Carolyn Crawford still remembers the wire poking into her right ankle and leaving a tiny hole, even though that was a long, long time ago. That tiny hole grew to be a gaping wound a couple of inches across that just won't go away.
"It's been 45 years I've been dealing with this thing -- off and on, off and on, off and on," said Crawford, 70, who suffers from vein problems in that leg.
There are a lot of people like her with chronic, hard-to-treat wounds, with many more to come.
There are an estimated 9,400 chronic wound patients within a 20-mile radius of University Hospital, said vascular surgeon Bobby Mendes. There are 7 million nationwide, and that number is expected to double in the next 10 years, said Marilyn Bowcutt, vice president of patient care services at University.
Mendes and Bowcutt were part of a presentation to University's board, which voted last week to work with Diversified Clinical Services on an expanded Wound Care Center, spending $380,000 for new clinic space and equipment.
Chronic wounds are more common in the elderly, diabetics and the obese, all of whom are increasing in number. said Mendes, who will serve as medical director for University's wound clinic.
"We're not going to have enough wound centers to take care of all of the people," he said.
Other hospitals have already expanded their chronic wound care. The Joseph M. Still Wound and Burn Clinic at Doctors Hospital expanded from 10 to 20 treatment rooms in January based on projected need, said Tanya Simpson, assistant vice president for burn services.
"That was one of the reasons we doubled in size our new wound care clinic," she said.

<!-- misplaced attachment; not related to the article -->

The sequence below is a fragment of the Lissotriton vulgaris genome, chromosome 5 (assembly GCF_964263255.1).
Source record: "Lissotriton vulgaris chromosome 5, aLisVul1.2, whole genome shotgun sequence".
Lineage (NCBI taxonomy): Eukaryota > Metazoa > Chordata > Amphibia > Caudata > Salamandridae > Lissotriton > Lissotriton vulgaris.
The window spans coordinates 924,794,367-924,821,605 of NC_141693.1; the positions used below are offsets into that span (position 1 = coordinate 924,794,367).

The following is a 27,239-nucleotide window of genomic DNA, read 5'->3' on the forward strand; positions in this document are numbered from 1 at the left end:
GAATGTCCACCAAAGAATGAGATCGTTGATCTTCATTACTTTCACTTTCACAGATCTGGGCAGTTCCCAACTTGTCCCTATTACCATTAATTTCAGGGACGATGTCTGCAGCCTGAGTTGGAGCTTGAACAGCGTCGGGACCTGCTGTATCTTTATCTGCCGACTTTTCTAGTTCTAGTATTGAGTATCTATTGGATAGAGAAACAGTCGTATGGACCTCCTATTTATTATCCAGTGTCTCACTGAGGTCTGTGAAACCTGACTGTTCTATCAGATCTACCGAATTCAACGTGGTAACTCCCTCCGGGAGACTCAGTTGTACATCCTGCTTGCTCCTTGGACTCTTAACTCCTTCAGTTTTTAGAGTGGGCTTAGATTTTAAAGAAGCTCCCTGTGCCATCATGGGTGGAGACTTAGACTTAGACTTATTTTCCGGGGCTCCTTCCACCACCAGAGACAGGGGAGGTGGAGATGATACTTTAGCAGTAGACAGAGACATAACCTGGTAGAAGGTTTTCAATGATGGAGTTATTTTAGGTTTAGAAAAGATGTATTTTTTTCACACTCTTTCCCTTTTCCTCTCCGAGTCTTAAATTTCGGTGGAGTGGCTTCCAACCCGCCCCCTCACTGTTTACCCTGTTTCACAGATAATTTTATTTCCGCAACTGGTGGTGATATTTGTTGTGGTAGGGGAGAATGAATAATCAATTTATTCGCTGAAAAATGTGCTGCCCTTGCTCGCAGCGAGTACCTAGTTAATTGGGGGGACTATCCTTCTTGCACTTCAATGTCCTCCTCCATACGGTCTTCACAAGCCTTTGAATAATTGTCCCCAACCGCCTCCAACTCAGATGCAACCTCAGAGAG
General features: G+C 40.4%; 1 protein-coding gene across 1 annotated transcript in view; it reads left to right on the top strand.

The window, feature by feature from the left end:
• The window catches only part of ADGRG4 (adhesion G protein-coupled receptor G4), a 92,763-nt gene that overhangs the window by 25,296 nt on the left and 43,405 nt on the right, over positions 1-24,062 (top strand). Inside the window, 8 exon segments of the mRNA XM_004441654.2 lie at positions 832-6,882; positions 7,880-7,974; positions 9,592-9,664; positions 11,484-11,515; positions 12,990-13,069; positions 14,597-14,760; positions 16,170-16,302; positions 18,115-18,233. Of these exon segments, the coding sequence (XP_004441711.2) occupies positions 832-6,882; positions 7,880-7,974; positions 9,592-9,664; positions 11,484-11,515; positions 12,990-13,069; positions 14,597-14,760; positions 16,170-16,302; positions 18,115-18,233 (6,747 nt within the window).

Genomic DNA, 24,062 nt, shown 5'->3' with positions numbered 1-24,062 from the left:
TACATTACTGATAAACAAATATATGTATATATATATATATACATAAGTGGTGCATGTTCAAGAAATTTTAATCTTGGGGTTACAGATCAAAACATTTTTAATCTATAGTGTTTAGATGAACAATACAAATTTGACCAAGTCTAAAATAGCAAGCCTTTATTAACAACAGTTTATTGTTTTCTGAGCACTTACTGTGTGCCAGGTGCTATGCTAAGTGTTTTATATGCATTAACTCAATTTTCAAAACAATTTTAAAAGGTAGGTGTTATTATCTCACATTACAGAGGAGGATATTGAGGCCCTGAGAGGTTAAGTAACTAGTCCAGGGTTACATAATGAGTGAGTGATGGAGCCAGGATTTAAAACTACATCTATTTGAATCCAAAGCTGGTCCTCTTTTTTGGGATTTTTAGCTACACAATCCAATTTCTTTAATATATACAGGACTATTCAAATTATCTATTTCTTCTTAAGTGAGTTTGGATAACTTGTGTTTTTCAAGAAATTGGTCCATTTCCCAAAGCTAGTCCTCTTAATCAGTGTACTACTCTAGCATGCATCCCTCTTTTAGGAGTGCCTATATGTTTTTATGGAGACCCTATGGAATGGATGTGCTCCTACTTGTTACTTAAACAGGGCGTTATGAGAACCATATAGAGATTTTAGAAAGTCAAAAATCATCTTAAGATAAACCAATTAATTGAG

The clinic typically sees about 60 patients a day but it can be as much as 100 a day, with half of those usually suffering from chronic wounds, Simpson said.
The center has 30 years of experience in treating wounds and burns and often participates in research for new products, she said.
Trinity Hospital of Augusta added a second hyperbaric chamber for its chronic wound clinic in late 2008, spokeswoman Rachel Covar said. And the need is certainly there, said Rick Spires, director of the Trinity Wound Healing Center.
"There's several factors going on that maybe 10 years ago didn't exist quite to the degree they do today," he said.
That increase in patients has also meant more research and more therapies becoming available, said Kris d'Entremont, charge nurse for the Wound Healing Institute of Carolina at Aiken Regional Medical Centers.
"There is quite the market out there for wound care," she said. "There's always somebody trying the next new thing, coming up with something new that's going to heal the wounds."
In Crawford's case, it comes from baby cows.
The bovine fetal cells, marketed under the brand name PriMatrix, has formed a smooth white patch across her ankle wound and little red clumps of her own skin are starting to grow in over it. Mendes has been treating her since August and might have finally come up with a way to vanquish her longtime foe.
"I think we're just about getting there," she said.
The two joked around easily inside the cramped exam room as Mendes carefully probes around the wound to make sure it is attaching to the wound bed below.
"We are trying to move up to a place where we can take care of her in a much better fashion," he said.
Mendes and others will get that with a renovated 2,500-square feet, with room for four hyperbaric chambers, on the second floor of the hospital. It is scheduled to open sometime in September.
"With the addition of this wound center here in September I think we are going to provide more to the community," Mendes said. "But I think that very rapidly we're going to find that we're going to have to expand. And there's going to be more centers that are necessary."
Long before that happens, however, Mendes hopes Crawford's wound will be healed. He told Crawford he will give her a dance when that happens.
"That's what I want for my poster child," he said.
"No, your poster mama," Crawford said, laughing.
"We're going to have our dance, I promise," Mendes said.